In 2007, the dissertation was published. I read the dissertation. Camicia had swallowed and incorporated whole the shoddy history of the curriculum, he had discarded testimony from WWII eye-witnesses to whom I had introduced to him, and he had produced a paper so full of mechanical errors that a grade-school student would be ashamed of having produced it. He even managed to become confused by his own assignment of pseudonyms – mixing up quotations from challengers to the curriculum with quotations from school district personnel!

Then, after Camicia was granted his dissertation, after he had secured a new job in Utah with his still-wet PhD, after he had moved out of state, Camicia slipped and revealed to me in an email that he had been formerly employed by the same institution which wrote and promulgated the curriculum we had challenged!

“10 September 2007: I worked for the Washington Civil Liberties Public Education Program, and having grown up in the Bay Area, I have been very aware of both sides of this issue since my youth.”

You can imagine my shock at that tidbit.

Camicia was not an innocent with a neutral point of view. He was a former employee of the group which funded the curriculum under dispute!

Reading the dissertation, I was sickened to find that Camicia had done no independent historical research to confirm or dispute the contents of the curriculum. He swallowed and incorporated whole the point of view and “facts” of the “Leaving Our Island” curriculum. He further stated in the same email quoted above, “I made every effort to remove bias from my study.”

The guy’s either stupid or he’s a liar – probably both.

Camicia misrepresented himself and duped me and others into providing him what he needed to obtain his quickie PhD.

(During the time we were in communication with Camicia as he was developing his research, my sister-in-law was also working to complete a PhD in nursing. When I told her of his initial call and the list of contacts I had provided him, she gasped. “Do you know how much you’re helping him?” she asked.)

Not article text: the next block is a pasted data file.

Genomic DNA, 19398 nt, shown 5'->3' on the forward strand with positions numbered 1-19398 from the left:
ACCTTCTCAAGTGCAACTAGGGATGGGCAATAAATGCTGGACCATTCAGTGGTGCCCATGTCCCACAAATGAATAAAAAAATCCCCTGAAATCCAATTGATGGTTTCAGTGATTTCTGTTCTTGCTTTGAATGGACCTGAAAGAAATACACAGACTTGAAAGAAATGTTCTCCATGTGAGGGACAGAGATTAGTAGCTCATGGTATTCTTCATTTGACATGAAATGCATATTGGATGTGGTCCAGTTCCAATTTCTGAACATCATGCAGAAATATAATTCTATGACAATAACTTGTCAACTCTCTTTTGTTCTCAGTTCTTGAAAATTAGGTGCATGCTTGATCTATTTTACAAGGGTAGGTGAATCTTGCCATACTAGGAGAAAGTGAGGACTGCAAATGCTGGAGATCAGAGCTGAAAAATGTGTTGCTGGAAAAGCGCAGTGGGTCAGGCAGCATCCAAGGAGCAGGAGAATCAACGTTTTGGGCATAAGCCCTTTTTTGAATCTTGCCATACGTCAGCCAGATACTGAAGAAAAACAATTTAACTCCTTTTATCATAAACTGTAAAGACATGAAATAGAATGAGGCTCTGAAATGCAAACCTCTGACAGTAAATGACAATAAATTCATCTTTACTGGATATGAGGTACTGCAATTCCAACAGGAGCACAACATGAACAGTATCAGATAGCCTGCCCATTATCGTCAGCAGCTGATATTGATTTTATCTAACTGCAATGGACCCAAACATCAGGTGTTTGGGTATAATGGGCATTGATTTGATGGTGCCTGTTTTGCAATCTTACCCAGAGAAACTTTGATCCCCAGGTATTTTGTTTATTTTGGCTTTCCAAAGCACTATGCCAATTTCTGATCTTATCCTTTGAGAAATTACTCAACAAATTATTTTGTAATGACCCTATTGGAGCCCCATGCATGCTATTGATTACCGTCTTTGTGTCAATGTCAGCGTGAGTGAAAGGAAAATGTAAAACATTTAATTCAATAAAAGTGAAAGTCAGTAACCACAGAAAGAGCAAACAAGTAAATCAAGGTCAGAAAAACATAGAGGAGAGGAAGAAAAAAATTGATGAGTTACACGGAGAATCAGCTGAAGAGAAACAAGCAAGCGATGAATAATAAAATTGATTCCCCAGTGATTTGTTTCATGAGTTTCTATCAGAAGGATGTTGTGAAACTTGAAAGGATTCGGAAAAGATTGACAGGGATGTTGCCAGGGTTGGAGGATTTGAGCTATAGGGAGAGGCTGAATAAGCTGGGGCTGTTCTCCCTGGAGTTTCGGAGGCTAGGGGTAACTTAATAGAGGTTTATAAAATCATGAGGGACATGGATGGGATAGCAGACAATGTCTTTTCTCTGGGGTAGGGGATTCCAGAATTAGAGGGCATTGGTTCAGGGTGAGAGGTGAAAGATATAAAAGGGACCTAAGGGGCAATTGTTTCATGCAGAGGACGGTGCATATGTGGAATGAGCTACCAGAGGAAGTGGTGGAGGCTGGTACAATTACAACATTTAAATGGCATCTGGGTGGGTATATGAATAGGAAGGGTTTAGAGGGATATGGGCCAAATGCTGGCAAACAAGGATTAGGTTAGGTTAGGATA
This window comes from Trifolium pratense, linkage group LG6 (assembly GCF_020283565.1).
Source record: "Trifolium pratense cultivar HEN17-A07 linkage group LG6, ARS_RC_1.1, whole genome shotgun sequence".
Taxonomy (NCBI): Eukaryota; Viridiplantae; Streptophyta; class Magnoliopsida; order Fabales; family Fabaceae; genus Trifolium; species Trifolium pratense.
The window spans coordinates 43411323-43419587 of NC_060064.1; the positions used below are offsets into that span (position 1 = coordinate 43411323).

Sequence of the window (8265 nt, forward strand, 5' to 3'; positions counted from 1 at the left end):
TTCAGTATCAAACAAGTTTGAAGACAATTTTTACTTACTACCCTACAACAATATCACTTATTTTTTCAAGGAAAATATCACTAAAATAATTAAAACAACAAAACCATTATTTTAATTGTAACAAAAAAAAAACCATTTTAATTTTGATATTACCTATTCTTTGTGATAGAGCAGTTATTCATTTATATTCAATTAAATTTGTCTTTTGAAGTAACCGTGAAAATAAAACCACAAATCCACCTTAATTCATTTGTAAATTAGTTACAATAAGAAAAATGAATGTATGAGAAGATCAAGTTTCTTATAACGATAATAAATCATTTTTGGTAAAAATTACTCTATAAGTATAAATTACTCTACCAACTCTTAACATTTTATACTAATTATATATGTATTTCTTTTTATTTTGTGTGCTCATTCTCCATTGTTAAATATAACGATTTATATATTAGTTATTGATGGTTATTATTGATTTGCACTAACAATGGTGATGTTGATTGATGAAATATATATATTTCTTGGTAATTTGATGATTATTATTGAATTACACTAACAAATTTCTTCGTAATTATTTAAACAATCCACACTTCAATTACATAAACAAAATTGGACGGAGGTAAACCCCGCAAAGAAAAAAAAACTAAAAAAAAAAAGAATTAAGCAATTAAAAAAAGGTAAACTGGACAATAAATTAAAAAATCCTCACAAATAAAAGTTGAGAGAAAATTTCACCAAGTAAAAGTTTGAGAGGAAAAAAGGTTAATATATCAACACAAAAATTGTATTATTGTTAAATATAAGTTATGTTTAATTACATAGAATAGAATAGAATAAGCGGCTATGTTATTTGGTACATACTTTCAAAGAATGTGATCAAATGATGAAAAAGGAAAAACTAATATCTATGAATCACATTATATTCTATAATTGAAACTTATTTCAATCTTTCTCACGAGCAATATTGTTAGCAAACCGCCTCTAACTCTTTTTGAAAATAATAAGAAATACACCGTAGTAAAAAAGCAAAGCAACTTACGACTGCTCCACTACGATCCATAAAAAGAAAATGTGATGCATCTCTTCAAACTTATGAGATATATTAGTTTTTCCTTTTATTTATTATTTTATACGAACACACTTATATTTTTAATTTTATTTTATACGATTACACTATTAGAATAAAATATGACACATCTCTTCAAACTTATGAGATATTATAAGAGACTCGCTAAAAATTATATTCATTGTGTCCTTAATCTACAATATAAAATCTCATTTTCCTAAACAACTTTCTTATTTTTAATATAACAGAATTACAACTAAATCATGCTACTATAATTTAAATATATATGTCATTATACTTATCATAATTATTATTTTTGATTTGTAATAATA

At this point, I exercised my option to contact the UW. I and three other of Camicia’s study participants provided letters outlining our concerns: bad history, misrepresentation, slipshod work. For a year we heard nothing.

Then, where I had expected a thorough investigation of the problem, there was a whitewash. No individuals involved in determining the validity of our claims ever contacted us for further information. No individuals from the UW ever apologized for the way in which we were used. No individuals from the UW cared to know about the sense of outrage, the sleepless nights, the degree to which our trust in their institution had been betrayed.

Camicia learned nothing from the opportunities presented him -- to speak with dedicated researchers, with committed parents, with eye-witnesses to history. He could have been someone who gave children an opportunity to learn what really happened in history but he went into his project with bad intent. He did the bare minimum to earn a degree.

If it’s within my power, I will see to it that this burden of shame follows him wherever he goes.

Camicia chose to strike my voice and make me anonymous. And so I remain,